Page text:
The Origin of the Acronym ‘ANZAC’ – Australian & New Zealand Army Corps
Where is Gallipoli?
Gallipoli is a peninsula of land in Western Turkey, separating the Aegean Sea and the Dardanelles; the site of the costly but unsuccessful campaign by the Allies in the First World War.
Why were Australian Soldiers called ‘Diggers’?
The nickname ‘Diggers’ is attributed to the number of ex-gold diggers in the early army units and to the trench digging activities of the Australian soldiers during WW1. The actual origin of the name has been lost in time, however, the Australian Soldier is known affectionately around the world as Digger.
How many ANZACs were killed on the first day of the Gallipoli battle, 25 April 1915?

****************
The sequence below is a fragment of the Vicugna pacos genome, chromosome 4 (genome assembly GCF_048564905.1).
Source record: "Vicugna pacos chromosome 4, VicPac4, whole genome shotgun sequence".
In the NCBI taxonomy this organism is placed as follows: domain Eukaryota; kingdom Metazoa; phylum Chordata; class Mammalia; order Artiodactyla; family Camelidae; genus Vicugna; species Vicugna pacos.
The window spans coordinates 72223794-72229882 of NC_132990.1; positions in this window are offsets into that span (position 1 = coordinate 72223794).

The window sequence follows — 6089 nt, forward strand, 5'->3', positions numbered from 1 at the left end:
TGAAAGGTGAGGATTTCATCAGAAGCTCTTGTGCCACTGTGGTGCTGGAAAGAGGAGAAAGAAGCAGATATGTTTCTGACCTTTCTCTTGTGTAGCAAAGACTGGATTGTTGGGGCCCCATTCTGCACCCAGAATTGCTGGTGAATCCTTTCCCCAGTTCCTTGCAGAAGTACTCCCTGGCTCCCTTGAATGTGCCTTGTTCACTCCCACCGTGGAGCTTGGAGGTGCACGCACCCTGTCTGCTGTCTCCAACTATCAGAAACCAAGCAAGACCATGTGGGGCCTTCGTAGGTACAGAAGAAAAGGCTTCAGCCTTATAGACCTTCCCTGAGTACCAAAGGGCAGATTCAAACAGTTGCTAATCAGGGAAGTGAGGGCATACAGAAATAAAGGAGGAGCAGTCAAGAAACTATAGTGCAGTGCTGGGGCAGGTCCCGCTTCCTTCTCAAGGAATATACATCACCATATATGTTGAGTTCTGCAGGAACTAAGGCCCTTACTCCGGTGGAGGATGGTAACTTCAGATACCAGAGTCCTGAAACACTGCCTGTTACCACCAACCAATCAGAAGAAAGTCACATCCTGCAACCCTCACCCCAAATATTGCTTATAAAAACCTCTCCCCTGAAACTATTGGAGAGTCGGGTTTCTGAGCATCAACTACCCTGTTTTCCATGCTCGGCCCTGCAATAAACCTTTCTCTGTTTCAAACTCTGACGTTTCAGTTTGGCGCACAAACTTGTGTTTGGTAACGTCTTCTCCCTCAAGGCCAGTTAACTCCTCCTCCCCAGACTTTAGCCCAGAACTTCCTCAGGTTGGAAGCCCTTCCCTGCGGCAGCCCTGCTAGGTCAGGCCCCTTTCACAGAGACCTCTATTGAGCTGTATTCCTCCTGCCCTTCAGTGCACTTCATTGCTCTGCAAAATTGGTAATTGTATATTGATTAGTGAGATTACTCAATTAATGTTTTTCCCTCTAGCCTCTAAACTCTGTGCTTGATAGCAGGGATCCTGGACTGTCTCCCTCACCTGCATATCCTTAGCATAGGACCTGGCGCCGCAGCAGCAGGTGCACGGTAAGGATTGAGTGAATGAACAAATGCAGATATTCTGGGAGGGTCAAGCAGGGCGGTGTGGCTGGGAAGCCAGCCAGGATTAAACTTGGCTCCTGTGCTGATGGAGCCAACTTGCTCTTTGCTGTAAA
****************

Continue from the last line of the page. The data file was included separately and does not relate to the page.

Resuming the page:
Where is the Australian War Memorial?
Canberra in the Australian Capital Territory
When did World War 1 end?
At 11 am on 11th November 1918 (aka now known as Remembrance Day)
Why is the Red Poppy a symbol for Sacrifice?
November is the poppy month, the time of the year when by the wearing of a simple emblem, a red poppy, we salute the memory of those who sacrificed their health, their strength, even their lives, that we might live in a free country. The poppy also flowers in Turkey in early spring – as it did in April 1915 when the ANZACs landed at Gallipoli. According to Australia’s official war historian C.E.W.Bean, a valley south of ANZAC beach got its name Poppy Valley “From the field of brilliant red poppies near its mouth”.
In Australia, single poppies are not usually worn on ANZAC day – the poppy belongs to Remembrance Day, 11 November. However, wreaths of poppies are traditionally placed at memorials and honour boards on ANZAC day.